Beauty & the Art of Tea
“There are few hours in life more agreeable than the hour dedicated to the ceremony known as afternoon tea.” Henry James (1843 – 1916)
Afternoon tea is a time for beauty. Not a showy kind of beauty, but a genuine attempt to take pleasure in the beauty of common, everyday traditions, by taking time, by taking care.
Sometimes we want to have tea with others. Our purpose is to be with them gently, meaningfully. And so we take the time, make it nice, use the cloth napkins that must be ironed, take out our prettiest dishes, because those we want to spend time with mean THAT much to us. We honor them by creating a work of experiential art for them – the art of tea. We speak without words: “You are very special to me. I treasure my time with you.” They are worth the effort.
Sometimes, we need to have tea alone. Our well is dry. We need to create a little parenthesis that will feed our soul. We need time to reflect, time to restore. We need to fill our own cup, and the art of tea practiced even for an audience of one always succeeds in restoring our spirits.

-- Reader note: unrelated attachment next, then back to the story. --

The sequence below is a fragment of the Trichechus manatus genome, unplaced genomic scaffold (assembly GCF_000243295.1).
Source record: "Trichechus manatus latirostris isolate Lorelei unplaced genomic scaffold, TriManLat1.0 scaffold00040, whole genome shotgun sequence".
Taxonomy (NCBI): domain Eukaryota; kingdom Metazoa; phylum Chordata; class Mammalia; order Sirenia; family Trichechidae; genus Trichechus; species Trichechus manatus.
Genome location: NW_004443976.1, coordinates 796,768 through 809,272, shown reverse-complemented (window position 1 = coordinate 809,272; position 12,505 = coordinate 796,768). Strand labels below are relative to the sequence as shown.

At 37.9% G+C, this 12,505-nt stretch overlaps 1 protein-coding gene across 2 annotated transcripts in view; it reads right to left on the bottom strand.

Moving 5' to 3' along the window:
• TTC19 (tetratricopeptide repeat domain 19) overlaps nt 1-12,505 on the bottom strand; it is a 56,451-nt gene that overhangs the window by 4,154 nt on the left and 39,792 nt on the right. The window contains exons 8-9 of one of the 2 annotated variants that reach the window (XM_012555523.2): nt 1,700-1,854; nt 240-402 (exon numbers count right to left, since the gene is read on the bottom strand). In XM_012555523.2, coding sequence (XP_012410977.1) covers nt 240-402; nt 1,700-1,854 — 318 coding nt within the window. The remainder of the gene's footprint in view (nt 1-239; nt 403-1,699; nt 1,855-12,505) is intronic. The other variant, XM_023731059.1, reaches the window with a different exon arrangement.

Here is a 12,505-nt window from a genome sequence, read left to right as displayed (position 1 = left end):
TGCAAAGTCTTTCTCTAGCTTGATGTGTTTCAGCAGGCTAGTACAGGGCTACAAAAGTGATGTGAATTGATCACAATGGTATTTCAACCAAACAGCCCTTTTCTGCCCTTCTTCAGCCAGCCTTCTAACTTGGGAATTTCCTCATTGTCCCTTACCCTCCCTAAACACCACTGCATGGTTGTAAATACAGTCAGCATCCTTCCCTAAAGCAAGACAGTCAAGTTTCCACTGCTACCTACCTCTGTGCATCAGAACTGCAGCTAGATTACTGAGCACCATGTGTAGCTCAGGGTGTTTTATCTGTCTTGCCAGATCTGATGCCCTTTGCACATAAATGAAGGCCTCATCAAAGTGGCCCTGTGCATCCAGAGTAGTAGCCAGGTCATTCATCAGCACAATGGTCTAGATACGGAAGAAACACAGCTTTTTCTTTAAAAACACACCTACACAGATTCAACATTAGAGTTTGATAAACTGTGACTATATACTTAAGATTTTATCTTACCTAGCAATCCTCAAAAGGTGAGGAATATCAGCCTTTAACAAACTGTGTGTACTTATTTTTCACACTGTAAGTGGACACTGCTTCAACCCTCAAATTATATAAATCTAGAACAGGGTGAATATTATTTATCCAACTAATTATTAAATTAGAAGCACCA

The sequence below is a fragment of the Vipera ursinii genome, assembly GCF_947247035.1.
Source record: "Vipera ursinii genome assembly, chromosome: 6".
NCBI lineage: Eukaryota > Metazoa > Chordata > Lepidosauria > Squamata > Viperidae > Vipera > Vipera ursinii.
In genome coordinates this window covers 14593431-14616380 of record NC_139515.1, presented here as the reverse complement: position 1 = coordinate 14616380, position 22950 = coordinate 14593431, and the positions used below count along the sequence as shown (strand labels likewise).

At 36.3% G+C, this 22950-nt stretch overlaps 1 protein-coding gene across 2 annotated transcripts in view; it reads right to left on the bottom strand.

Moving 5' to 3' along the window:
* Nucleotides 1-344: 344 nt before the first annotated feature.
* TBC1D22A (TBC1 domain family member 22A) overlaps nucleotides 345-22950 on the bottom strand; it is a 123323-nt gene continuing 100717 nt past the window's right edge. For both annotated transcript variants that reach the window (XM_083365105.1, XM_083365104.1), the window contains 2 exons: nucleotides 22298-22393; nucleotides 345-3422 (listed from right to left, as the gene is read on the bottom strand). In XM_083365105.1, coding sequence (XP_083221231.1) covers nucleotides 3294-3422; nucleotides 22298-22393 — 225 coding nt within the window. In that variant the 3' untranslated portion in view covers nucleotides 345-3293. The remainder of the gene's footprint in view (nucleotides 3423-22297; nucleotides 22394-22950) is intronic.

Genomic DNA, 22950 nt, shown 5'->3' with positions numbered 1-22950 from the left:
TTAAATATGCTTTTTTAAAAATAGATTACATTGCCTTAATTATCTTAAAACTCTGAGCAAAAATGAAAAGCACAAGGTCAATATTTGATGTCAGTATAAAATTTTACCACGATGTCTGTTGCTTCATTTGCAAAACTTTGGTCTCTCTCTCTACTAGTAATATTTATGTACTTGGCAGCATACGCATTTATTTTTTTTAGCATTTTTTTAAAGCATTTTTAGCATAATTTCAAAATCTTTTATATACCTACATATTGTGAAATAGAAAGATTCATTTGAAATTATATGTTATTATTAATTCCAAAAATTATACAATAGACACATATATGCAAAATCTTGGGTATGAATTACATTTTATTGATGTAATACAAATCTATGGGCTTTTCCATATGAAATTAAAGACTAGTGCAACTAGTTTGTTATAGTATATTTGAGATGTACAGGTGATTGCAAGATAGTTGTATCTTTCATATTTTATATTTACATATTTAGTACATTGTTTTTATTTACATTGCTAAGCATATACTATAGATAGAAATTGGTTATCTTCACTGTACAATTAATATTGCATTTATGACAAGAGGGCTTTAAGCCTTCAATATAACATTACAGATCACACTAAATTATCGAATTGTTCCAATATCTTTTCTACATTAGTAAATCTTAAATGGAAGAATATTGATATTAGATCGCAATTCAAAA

Beauty found in the art of tea feeds the human spirit. The pioneer women settling the prairies, who were trying to make homes for their families out of sod houses, didn’t have much to work with, but creating beauty was still important to them. Even if it was a sod house, it was their home, their family, which were of great value. And so they did what they could to build beauty in. One of the ways they used was to find sticks with a Y-shape, then they would crochet something lacy and fanciful in the Y, and place it in a bottle on the table. A work of art. The human heart longs for beauty.
Every culture that has developed a culture of tea has also developed a love of beauty and fine things that go with tea. They have made it an art. Why? Taking time for ceremony is the art of appreciation. Beauty is evidence of appreciation, and enhances the experience. How very opposite a casual, sloppysociety. When things are done in a haphazard, sloppy way, without care and thought, this devalues the people AND the experience, and denigrates what could be a memorable work of art.
Beauty feeds the human spirit, and the art of tea is an especially effective way to feed our spirit. But beauty doesn’t just happen; we must make it happen. It is worth the sacrifice. It will nourish our soul. May I remind you of the beautiful, old poem, written by a Persian poet in the 14th century:
If of thy mortal goods thou art bereft,
And from thy slender store
Two loaves alone to thee are left,
Sell one, and with the dole
Buy hyacinths to feed the soul.
Yours for the return of grace, civility, beauty, gentility, and excellence,